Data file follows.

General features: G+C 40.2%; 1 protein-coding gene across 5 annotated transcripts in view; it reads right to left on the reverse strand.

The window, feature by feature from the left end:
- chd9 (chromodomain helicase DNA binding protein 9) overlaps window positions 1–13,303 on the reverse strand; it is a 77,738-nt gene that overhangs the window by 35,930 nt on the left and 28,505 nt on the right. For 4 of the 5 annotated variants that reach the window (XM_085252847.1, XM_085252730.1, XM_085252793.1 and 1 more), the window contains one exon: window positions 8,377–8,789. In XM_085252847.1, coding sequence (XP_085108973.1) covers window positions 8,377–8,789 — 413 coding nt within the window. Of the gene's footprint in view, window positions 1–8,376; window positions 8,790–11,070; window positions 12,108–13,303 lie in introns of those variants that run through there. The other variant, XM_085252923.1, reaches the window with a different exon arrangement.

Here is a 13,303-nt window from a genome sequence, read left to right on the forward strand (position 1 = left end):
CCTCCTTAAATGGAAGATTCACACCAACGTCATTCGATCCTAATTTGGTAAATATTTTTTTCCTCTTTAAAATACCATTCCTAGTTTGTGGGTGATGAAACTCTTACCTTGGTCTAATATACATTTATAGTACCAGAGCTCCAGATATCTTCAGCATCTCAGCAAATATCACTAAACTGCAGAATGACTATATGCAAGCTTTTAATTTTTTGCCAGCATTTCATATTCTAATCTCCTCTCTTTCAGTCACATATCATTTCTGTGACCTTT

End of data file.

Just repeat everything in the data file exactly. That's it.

General features: G+C 40.2%; 1 protein-coding gene across 5 annotated transcripts in view; it reads right to left on the reverse strand.

The window, feature by feature from the left end:
- chd9 (chromodomain helicase DNA binding protein 9) overlaps window positions 1–13,303 on the reverse strand; it is a 77,738-nt gene that overhangs the window by 35,930 nt on the left and 28,505 nt on the right. For 4 of the 5 annotated variants that reach the window (XM_085252847.1, XM_085252730.1, XM_085252793.1 and 1 more), the window contains one exon: window positions 8,377–8,789. In XM_085252847.1, coding sequence (XP_085108973.1) covers window positions 8,377–8,789 — 413 coding nt within the window. Of the gene's footprint in view, window positions 1–8,376; window positions 8,790–11,070; window positions 12,108–13,303 lie in introns of those variants that run through there. The other variant, XM_085252923.1, reaches the window with a different exon arrangement.

Here is a 13,303-nt window from a genome sequence, read left to right on the forward strand (position 1 = left end):
CCTCCTTAAATGGAAGATTCACACCAACGTCATTCGATCCTAATTTGGTAAATATTTTTTTCCTCTTTAAAATACCATTCCTAGTTTGTGGGTGATGAAACTCTTACCTTGGTCTAATATACATTTATAGTACCAGAGCTCCAGATATCTTCAGCATCTCAGCAAATATCACTAAACTGCAGAATGACTATATGCAAGCTTTTAATTTTTTGCCAGCATTTCATATTCTAATCTCCTCTCTTTCAGTCACATATCATTTCTGTGACCTTT